There’s nothing like learning a new language or working with a different culture to point out the cultural assumptions you’ve been taught.  I remember a conversation in my first year of college where two of my friends who were science and math majors were laughing about the straight line being the shortest distance between two points.  They were laughing because this is only true in short distances.  Because of the curvature of the earth, if you’re talking about overland or even air travel, then the shortest distance is a curve, not a line.  Of course that lead them into discussions of traveling directly through the earth and plotting densities and into theoretical maths that I couldn’t comprehend and somewhere I threw in Cthulhu and things went awry in the ways such conversations do.

The conversation is memorable to me because it was the first time I realized that what is taught as common sense can be something other than true.  Like urban myths it can be something that is “true” because we all “know it” and it has been spoken forever.  But other groups, other cultures, see things very differently and for them this piece of common sense is neither.  Which showed up again for me when working with my Native American elders.  Having not grown up on the reservation and not in a Native community, I had an amazing mixture of majority culture assumptions that clashed with Native ones at random times.  My value of straight lines and straight line thinking was one of these.

Native cultures see life as a journey of creation and experience, of gathering energy in order to release it for the benefit of everyone and anyone who needs it.  This is true from the micro to the macro, from the smallest of acts to the largest of life plans.  Think of this like a spring.  The coils contain potential energy, gathering more if they are compressed.  A spring is strong because of the material gathered in its rings and it’s able to express that energy at any moment.  If it’s straightened out it becomes longer, but weaker and it has no energy to expend.  In order to amass energy it has to be bent.  Hence rebar is not very useful as one straight piece, but amazingly strong, used in foundations and to create structure when it is meshed with other pieces of rebar or bent into various forms.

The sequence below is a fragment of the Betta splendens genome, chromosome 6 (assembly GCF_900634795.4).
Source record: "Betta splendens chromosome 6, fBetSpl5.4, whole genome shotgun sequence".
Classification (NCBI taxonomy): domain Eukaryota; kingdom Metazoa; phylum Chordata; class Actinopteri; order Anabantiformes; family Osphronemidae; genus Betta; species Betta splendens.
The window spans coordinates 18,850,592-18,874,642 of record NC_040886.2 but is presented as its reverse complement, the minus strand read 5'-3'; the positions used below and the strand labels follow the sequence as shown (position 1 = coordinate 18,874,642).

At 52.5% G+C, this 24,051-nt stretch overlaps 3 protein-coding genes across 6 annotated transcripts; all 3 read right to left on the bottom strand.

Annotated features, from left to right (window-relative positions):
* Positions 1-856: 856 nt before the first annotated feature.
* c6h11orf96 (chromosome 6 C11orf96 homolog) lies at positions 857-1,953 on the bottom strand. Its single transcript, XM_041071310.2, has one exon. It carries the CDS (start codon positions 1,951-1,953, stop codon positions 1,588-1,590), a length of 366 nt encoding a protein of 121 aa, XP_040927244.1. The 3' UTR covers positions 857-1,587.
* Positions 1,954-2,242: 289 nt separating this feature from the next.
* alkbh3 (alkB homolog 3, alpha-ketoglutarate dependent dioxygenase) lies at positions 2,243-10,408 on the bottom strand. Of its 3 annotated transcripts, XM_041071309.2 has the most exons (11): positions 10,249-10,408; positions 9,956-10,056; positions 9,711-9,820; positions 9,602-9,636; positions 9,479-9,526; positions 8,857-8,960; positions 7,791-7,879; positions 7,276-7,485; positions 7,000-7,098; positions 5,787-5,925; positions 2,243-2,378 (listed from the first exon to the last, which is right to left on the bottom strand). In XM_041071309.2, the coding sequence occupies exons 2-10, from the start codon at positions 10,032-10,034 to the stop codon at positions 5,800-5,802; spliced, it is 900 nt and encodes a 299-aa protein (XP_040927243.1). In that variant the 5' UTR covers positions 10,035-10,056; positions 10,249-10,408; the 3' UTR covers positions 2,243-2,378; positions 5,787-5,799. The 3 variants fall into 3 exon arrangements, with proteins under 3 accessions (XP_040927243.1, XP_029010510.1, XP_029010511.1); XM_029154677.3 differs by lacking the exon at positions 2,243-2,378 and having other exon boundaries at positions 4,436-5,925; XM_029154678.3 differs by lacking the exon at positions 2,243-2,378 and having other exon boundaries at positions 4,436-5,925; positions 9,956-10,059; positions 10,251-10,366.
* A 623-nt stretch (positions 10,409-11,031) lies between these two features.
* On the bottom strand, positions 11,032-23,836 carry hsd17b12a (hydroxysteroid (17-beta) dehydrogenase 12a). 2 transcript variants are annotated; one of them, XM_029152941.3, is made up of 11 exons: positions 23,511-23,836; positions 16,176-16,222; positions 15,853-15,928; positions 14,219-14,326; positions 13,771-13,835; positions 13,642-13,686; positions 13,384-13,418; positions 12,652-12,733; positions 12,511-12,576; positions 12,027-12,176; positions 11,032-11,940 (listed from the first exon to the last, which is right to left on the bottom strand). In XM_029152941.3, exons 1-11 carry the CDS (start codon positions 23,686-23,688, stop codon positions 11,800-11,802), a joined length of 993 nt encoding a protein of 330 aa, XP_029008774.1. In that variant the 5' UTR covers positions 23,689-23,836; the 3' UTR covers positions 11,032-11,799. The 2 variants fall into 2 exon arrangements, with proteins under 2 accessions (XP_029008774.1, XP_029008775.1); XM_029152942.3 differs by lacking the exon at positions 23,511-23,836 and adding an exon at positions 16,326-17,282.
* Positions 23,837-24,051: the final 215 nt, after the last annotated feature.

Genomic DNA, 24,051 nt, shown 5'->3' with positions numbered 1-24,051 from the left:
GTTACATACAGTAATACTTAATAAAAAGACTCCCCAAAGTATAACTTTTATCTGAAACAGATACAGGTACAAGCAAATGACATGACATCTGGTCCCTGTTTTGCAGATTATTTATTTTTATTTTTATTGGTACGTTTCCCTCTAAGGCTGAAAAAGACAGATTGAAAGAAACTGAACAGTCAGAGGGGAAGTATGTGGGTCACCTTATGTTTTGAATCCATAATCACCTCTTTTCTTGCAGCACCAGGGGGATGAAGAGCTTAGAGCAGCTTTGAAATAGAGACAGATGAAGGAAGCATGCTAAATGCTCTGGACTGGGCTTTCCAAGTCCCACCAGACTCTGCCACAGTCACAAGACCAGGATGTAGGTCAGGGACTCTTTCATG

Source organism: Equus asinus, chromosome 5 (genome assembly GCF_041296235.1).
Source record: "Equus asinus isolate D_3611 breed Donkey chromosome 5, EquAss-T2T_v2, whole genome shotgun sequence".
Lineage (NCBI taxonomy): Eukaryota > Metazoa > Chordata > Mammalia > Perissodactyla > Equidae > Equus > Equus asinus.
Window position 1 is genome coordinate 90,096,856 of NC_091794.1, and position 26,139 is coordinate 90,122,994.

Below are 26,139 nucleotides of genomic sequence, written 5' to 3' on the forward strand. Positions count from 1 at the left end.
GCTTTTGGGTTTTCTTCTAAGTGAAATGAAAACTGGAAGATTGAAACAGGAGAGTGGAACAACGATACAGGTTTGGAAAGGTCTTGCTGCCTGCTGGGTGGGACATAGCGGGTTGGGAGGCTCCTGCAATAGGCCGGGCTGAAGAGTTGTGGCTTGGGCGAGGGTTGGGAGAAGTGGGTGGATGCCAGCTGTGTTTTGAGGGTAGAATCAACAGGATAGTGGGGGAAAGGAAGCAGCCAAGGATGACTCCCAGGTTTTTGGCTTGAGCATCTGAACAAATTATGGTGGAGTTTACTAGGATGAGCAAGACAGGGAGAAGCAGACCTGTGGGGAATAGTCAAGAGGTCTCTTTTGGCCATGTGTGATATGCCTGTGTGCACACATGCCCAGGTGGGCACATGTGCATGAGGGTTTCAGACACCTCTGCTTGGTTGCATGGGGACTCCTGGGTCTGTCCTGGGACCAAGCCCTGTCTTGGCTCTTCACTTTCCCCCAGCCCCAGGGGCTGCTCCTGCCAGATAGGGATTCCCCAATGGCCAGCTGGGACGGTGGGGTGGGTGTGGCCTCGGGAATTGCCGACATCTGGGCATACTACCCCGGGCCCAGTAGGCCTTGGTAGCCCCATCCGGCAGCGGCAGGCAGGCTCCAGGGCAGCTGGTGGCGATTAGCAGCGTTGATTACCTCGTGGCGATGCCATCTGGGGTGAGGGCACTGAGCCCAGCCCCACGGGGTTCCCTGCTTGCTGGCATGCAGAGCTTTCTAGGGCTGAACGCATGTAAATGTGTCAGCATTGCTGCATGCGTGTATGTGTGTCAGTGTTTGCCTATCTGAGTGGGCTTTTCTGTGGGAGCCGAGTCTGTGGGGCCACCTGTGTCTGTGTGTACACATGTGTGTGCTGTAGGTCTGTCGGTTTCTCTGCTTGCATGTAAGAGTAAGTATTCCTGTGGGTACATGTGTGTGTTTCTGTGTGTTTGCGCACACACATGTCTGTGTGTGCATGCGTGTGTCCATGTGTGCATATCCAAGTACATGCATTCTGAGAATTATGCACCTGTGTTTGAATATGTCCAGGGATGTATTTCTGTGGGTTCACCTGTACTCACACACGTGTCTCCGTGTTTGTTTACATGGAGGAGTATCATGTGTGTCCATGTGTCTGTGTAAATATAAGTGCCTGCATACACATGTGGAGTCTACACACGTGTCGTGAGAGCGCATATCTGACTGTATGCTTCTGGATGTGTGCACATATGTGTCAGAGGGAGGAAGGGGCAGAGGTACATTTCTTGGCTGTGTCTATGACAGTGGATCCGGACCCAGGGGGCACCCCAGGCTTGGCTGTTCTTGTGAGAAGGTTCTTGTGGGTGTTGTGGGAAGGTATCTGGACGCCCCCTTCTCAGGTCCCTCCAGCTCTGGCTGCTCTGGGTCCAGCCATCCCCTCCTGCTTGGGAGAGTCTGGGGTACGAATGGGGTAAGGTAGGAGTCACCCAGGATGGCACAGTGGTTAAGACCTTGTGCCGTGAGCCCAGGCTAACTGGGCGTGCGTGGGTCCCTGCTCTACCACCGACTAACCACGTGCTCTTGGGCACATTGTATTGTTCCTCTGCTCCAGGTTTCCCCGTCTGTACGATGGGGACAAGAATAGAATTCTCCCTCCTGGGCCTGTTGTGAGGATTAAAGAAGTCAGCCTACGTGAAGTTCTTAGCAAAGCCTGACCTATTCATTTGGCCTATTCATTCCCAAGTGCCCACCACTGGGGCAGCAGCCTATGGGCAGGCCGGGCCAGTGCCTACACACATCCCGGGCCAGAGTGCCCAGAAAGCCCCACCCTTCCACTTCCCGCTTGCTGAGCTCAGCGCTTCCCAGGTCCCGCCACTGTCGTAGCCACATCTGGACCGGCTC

In terms of living there is the aphorism, “Life is about the journey, not the destination.”  Which, is comforting until the airline loses your luggage and you find you’re on the wrong plane.  Trying to learn something through the straight line method, learning exactly what’s necessary through information dump and testing or recitation as a means of assuring that the information has been learned provides only information.  Learning in a spiral method, learning this thing through this conversation which leads you over here to try this which allows you to this opportunity which brings you to your goal but in a way that you never conceived, that interweaves a life of such variety and interest and skill with so much wisdom and experience to share that the goal becomes secondary to the life.  Which is as it should be.